A new report, published by the Helen Clark Foundation and engineering consultants WSP, stresses the essential need to work with communities to adapt to climate change.
In the report, Te Whakaoranga o te Puhinui (Puhinui stream regeneration programme in South Auckland) led by Eke Panuku is held up as a successful example of this meaningful way of working.
The health of the Puhinui stream and its capacity to absorb climate events deteriorated over the last century as its surrounding ecosystems disappeared. This led not only to loss of biodiversity, but also a loss of wellbeing for people living along its course.
The report finds that involving communities in climate adaptation efforts is just as crucial as finding the right engineering solutions for natural events, like flooding or storms.
Kari Mercier, WSP fellow and the report’s author, argues that “engaging meaningfully with communities in a spirit of true collaboration around climate change adaptation will bring multiple benefits, and failing to do so would be a critical mistake.”
Although Eke Panuku is the instigator of the Puhinui regeneration strategy, it is very much a collaboration between Te Waiohua Iwi, the Auckland Council whanau, crown agencies, community organisations and the culturally rich, unique, and diverse communities of Te Puhinui.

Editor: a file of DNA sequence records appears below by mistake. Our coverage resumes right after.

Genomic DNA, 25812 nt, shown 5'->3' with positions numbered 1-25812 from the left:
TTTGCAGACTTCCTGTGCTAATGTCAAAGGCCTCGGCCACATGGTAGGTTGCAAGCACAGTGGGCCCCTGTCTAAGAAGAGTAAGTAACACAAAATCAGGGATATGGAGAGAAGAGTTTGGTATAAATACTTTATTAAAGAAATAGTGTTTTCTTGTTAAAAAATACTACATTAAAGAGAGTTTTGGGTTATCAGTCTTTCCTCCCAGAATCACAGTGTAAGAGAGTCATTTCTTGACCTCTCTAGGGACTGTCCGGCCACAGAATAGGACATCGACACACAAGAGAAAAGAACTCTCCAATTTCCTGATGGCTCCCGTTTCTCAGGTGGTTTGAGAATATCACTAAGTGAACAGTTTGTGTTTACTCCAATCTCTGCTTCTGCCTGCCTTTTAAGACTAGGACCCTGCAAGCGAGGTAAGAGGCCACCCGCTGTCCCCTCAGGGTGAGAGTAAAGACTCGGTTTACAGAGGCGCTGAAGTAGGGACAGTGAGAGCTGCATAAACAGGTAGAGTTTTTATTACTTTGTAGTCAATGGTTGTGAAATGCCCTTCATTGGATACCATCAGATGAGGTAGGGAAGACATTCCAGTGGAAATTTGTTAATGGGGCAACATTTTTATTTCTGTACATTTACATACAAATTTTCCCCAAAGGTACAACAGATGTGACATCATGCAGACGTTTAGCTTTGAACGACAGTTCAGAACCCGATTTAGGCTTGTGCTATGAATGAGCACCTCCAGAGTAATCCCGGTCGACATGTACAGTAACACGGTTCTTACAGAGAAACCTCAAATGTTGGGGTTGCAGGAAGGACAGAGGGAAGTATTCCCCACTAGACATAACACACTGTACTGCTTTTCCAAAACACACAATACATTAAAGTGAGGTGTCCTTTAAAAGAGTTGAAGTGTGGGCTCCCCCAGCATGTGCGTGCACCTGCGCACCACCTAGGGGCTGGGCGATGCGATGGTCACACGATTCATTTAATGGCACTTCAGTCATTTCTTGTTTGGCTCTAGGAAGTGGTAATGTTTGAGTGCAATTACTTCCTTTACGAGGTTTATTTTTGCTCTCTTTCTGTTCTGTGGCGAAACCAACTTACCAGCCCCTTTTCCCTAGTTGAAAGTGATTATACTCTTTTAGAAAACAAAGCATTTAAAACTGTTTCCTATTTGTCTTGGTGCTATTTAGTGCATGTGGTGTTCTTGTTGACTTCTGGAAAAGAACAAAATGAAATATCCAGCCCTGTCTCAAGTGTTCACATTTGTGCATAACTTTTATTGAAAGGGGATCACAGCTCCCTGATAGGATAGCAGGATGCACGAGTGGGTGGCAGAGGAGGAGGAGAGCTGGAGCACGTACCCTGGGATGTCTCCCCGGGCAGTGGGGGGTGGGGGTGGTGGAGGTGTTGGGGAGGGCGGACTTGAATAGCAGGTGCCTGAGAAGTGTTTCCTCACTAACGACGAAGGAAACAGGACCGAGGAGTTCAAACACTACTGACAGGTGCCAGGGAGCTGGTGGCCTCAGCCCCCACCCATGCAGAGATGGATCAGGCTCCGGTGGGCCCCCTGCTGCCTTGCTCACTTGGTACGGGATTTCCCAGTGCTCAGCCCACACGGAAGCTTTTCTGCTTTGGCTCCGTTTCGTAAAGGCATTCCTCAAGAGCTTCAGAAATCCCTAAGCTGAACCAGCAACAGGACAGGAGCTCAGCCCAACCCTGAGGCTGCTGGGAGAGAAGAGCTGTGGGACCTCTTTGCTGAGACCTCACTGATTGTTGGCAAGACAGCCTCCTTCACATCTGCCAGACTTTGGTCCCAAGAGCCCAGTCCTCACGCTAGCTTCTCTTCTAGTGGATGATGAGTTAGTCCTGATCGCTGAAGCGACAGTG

The purpose of the Te Whakaoranga o te Puhihui strategy – with its charter signed by key project partners – is to realise the regeneration of te Puhinui in a way that is inclusive, place sourced, culturally led and community fed. It outlines a roadmap for action which increases the influence, decision-making and active involvement of local stakeholders.
The ‘Empowered Communities Lead’ for the Puhinui project, Alex Whitcombe, spoke at the report launch about the power of connecting over a cup of tea and building trust and opportunities for locals to be empowered through the changes taking place in their neighbourhoods. Born and bred in South Auckland, the project is close to his heart.
Project partners and collaborators are busy bringing to life the strategy through a programme of both physical work and strategic initiatives. There is over $30m planned investment in the coming five years across the Puhinui catchment. Many of the work streams, such as creating new wetlands, cycleways, and significant native planting already employ many local South Aucklanders, and there will be many more job opportunities to come.
To read more about the ongoing work, Te Whakaoranga o te Puhinui - EkePanuku
To read the full report: A Shared Future - The Helen Clark Foundation